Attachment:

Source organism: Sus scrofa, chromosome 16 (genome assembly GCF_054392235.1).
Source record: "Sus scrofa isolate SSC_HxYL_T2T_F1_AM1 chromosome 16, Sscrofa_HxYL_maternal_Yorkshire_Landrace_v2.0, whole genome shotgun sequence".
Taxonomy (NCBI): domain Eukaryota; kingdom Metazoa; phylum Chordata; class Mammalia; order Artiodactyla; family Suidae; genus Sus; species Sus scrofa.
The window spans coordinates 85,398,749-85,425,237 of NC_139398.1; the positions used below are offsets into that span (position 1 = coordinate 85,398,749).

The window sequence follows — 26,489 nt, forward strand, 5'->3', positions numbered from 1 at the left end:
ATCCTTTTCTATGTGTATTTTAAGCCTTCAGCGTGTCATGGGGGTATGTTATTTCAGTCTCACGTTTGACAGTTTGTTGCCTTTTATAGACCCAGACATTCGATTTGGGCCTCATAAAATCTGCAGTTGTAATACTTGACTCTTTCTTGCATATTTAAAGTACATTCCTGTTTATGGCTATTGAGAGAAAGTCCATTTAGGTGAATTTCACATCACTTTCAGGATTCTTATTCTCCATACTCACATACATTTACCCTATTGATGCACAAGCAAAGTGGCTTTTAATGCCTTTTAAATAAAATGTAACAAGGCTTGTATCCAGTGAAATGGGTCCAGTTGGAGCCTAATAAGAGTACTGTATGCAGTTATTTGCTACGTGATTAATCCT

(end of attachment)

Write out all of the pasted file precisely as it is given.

Source organism: Sus scrofa, chromosome 16 (genome assembly GCF_054392235.1).
Source record: "Sus scrofa isolate SSC_HxYL_T2T_F1_AM1 chromosome 16, Sscrofa_HxYL_maternal_Yorkshire_Landrace_v2.0, whole genome shotgun sequence".
Taxonomy (NCBI): domain Eukaryota; kingdom Metazoa; phylum Chordata; class Mammalia; order Artiodactyla; family Suidae; genus Sus; species Sus scrofa.
The window spans coordinates 85,398,749-85,425,237 of NC_139398.1; the positions used below are offsets into that span (position 1 = coordinate 85,398,749).

The window sequence follows — 26,489 nt, forward strand, 5'->3', positions numbered from 1 at the left end:
ATCCTTTTCTATGTGTATTTTAAGCCTTCAGCGTGTCATGGGGGTATGTTATTTCAGTCTCACGTTTGACAGTTTGTTGCCTTTTATAGACCCAGACATTCGATTTGGGCCTCATAAAATCTGCAGTTGTAATACTTGACTCTTTCTTGCATATTTAAAGTACATTCCTGTTTATGGCTATTGAGAGAAAGTCCATTTAGGTGAATTTCACATCACTTTCAGGATTCTTATTCTCCATACTCACATACATTTACCCTATTGATGCACAAGCAAAGTGGCTTTTAATGCCTTTTAAATAAAATGTAACAAGGCTTGTATCCAGTGAAATGGGTCCAGTTGGAGCCTAATAAGAGTACTGTATGCAGTTATTTGCTACGTGATTAATCCT